My sixth grade class had three Sara’s. All without the dreaded ‘h’ attached at the end. All with a newly acquired set of “four eyes.” All with wild hair and immense imaginations.
It was rare that I was the only Sara within my group of classmates. It was rare that my popular biblical name was greeted with an exclaimed statement of wonder at its first uttering, during its first introductions over handshakes. It was rare that someone mispronounced it, for they’d surely heard it some place else before.
But I had surely thought about my name, as well: how it was chosen after Abraham’s wife, how her name was changed to this in a binding covenant with the Lord. How it means “princess,” and how the ‘h’ was dropped by a mother who wanted her daughter to stand out a little. How it is simple yet sweet, still classic, always timeless. How it is the only way to sum up all the pieces of the person I was meant to be.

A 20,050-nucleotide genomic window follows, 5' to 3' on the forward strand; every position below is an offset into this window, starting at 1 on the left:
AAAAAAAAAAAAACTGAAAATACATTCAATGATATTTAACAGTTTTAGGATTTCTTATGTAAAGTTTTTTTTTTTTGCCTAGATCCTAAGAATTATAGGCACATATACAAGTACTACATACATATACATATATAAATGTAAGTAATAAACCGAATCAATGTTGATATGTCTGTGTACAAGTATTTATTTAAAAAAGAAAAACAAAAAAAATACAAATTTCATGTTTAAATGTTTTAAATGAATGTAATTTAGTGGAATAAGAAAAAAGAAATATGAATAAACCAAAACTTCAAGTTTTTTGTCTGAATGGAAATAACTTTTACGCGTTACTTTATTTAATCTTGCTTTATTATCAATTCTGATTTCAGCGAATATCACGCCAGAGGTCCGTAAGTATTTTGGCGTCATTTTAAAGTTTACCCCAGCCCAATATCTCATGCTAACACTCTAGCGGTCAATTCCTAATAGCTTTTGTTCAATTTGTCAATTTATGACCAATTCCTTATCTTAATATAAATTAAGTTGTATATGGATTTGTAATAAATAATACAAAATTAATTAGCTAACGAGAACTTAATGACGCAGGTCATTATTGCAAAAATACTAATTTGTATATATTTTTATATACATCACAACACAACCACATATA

In my senior year of high school, during creative writing class, I had to write about my name. And in an entry dated January 23, 2008, this is what I had to say:
“It has the shade of deep purple, a throne covered in white lilies and magnolias…It starts softly with peace, but is interrupted by the crashing of ocean waves. It is standard with the court, a high ranking among monarchs and majesties. It can be polished to a first class rate with a fancy ball gown and glass slippers, with a suitor on it’s arm (a Prince Charming, if you will). It may dance the night away, but as the clock strikes twelve, it must dissolve into its former state: concise and simple. A kingdom confined and hidden within four letters.”
Deep down, I knew then that I was made for big things. I knew that this small town girl, with a passion for carefully crafted sentences, with a love for sparkles and a belief in the magic of fairytales was a dreamer deep, deep down inside. I knew that even though those pieces nurtured me and made me, I was destined to do big things. That I am destined for plenty of happiness. That there is a great wealth of magical moments in store for me. That four letters really can tell a story, and that I was made to create my own.
“What’s in a name? That which we call a rose
By any other name would smell as sweet.”
Shakespeare, Romeo and Juliet